I didn’t know a lot about Patti Smith until I read Just Kids. I knew she was a driving influence for (and eventual collaborator with) Michael Stipe, and I owned and had listened to Horses. Maybe it sounds absurd, but Horses became two different albums for me because of her book. New Critics would bless my heart, but listening to Horses after reading Just Kids, it was a totally new and different experience. I can only appreciate its historicity and influence as an outsider, maybe a poseur, someone who was born two years after its release. But I grew to love Patti over the summer as I spent several languid days reveling in the pages of her memoir. I was simultaneously inspired and haunted by her voice — a voice that she says began to find purchase in the late 60s in New York and, as she writes in the book, required decades of hard work and, harder still, patience, before it was cultivated and nurtured enough to tell that particular story.
I couldn’t write about my reaction to Just Kids when I finished it; I may not ever have words to adequately respond to it. In the introduction to the new[ish] collection of James Baldwin writings, The Cross of Redemption, Randall Kenan writes, “Reading a Baldwin sentence can feel like recreating thought itself.” He was talking about Baldwin’s complex sentence structure, his command (his mastery) of the English language, of the rules of grammar, of his ability to weave words, thoughts, ideas themselves into complex clauses that told some truth. Smith’s prose poetry functioned in much the same way — it caught me off guard, drew me in, and completely mesmerized me. I read the first few pages of the book back in the spring and immediately recognized that it needed to wait, that it was something I needed to be in the right head-space to encounter, that it would be one of those books that would work to recreate not only thought, but also feeling. And then something magical: revisiting her music after finishing Just Kids allowed me to appreciate it — enjoy it — in a completely different way.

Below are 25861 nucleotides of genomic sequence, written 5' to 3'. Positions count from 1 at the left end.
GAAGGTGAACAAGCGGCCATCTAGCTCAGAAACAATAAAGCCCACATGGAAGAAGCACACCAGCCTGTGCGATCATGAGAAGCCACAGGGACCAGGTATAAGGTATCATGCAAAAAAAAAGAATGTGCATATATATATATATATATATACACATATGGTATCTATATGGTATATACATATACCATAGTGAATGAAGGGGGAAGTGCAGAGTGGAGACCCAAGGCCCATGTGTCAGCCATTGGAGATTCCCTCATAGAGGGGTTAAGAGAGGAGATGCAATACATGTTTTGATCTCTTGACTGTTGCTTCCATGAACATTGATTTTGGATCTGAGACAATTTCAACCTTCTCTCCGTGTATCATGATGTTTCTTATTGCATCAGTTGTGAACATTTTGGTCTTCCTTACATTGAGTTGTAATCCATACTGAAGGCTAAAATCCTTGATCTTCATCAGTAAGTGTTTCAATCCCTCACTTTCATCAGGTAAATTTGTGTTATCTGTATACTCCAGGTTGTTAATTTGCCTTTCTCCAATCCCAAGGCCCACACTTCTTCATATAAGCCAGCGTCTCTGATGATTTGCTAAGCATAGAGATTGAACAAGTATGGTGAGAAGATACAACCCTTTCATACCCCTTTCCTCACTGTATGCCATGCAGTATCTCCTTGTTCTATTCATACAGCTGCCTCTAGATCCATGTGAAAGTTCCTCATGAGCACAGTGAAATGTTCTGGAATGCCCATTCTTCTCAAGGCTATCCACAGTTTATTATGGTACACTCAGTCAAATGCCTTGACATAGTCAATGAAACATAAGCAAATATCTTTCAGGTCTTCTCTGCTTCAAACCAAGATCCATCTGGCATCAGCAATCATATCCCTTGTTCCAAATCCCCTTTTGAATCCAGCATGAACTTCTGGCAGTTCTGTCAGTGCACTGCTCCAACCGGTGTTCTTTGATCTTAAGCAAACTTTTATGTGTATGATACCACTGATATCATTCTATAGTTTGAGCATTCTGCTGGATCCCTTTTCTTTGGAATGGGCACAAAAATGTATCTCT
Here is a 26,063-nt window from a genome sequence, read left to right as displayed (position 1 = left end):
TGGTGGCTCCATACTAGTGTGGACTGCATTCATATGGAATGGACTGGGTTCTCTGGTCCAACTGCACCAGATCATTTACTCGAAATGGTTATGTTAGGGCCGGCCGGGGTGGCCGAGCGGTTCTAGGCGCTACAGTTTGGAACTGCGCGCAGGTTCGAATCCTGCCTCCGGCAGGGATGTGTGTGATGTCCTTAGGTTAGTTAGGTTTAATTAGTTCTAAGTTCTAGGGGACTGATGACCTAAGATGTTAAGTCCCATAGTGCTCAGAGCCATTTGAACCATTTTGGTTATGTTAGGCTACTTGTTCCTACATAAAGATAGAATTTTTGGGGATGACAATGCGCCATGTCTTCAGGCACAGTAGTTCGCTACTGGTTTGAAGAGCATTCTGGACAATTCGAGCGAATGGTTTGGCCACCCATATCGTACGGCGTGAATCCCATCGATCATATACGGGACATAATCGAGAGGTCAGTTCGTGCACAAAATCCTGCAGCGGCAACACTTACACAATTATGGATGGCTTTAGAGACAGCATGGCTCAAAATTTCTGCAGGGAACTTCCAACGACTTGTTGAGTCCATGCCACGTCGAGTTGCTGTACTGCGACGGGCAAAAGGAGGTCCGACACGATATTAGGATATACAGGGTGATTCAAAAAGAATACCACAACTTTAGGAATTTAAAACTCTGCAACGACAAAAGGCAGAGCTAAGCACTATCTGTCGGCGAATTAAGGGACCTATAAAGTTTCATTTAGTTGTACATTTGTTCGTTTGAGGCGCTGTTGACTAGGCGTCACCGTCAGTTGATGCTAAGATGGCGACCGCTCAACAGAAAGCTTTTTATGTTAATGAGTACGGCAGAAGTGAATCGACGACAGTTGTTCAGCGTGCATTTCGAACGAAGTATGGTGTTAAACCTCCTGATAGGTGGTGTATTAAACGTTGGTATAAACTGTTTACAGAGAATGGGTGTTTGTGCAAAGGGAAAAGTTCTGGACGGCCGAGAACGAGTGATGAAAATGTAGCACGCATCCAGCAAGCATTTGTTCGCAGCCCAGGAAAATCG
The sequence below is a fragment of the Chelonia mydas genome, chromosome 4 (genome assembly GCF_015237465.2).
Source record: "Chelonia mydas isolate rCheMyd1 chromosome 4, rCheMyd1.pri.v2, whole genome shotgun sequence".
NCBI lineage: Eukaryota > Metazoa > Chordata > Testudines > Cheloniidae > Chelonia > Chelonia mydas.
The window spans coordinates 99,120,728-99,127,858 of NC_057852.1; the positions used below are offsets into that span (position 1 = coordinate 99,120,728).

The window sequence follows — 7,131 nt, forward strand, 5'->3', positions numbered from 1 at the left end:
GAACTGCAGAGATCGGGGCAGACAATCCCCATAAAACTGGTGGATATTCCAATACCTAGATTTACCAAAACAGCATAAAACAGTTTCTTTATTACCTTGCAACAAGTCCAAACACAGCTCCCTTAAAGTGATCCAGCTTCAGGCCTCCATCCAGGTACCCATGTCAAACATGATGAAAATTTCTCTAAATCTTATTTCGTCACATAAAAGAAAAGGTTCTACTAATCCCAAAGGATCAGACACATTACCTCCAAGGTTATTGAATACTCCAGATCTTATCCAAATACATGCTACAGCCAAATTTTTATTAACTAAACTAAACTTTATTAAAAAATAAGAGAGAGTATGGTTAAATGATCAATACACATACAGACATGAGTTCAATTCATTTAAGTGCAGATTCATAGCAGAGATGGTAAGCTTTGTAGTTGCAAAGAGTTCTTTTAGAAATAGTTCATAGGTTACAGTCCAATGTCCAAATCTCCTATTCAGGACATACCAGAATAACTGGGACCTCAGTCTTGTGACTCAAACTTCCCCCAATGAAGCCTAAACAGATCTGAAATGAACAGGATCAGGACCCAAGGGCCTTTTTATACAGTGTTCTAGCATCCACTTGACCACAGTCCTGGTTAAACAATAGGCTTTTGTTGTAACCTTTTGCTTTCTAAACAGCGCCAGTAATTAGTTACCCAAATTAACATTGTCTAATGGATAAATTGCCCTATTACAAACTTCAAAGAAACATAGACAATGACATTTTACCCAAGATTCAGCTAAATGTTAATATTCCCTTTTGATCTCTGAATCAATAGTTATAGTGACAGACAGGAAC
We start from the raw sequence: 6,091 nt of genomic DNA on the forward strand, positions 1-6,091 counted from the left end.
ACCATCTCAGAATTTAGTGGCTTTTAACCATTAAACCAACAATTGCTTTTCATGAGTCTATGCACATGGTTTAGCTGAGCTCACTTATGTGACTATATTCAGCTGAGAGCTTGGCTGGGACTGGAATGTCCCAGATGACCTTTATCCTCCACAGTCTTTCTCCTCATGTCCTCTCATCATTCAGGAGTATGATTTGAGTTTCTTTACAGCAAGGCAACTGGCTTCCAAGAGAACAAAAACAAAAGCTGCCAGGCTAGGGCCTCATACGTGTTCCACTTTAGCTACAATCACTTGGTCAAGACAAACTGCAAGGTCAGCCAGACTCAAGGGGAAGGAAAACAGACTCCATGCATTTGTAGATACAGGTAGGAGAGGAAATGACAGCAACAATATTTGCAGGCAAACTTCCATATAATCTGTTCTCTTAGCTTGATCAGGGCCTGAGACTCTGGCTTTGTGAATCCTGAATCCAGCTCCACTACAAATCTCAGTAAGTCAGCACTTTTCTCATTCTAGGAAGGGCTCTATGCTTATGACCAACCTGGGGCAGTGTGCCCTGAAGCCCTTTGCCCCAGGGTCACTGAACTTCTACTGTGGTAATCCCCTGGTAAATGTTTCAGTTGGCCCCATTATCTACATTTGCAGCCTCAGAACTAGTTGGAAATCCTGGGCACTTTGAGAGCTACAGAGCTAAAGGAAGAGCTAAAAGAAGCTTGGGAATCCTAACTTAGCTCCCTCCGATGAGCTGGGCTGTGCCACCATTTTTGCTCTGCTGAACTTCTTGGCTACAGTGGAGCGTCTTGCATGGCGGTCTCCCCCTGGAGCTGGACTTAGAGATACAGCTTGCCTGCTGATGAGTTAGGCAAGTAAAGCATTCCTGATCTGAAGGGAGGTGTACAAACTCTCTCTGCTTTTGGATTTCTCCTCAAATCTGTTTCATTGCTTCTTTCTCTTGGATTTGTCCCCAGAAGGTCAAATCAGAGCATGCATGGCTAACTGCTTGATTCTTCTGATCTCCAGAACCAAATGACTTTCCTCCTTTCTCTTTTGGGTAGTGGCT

When J said she was playing the Olympia in Paris on the Tuesday night of Thanksgiving week, I said I’m in.
She killed it. She opened with “Redondo Beach” and followed it throughout the evening with “Because the Night,” “People Have the Power,” “Gloria,” “My Generation” (The Who), “Free Money,” and many more. She performed, heart and soul, for more than two hours. At one point she stood on the stage, the hall silent, and braided [some of] her hair. She then began a spoken word piece and when someone in the audience cried out and there was a chorus of “shhhhs,” she stopped. She chastised the shushers. She said we could — and should — make whatever noise we wanted to make, to respond however we wanted to respond. After all, she quipped, we had just stood there letting her braid her hair for two or three minutes, giving her the space she needed, so why shouldn’t we have the space we needed, the license to respond however we saw fit? That’s what it’s about, she was saying. It’s about engagement. It’s about expression. “Who the fuck braids their hair in the middle of a rock concert?” she asked, then said, “I do,” before starting the song over again. It was brilliant.
At the end of the night, after the encore, Smith stood on stage gently stroking the neck of her guitar. As she spoke to the audience, one by one she broke the strings, casting them aside. She spoke about her generation, somehow her every word a poem, saying,
We didn’t want no Vietnam.
We didn’t want no wars.
So we grabbed the necks of our electric guitars.
It’s the only weapon we need.
And it never gets out of ammunition.
And then with a final idealistic flourish, she said, “pour vous, mes amis,” and yanked the last string from her guitar. “Paris, you fucking wore me out,” she yelled. “Je t’aime!”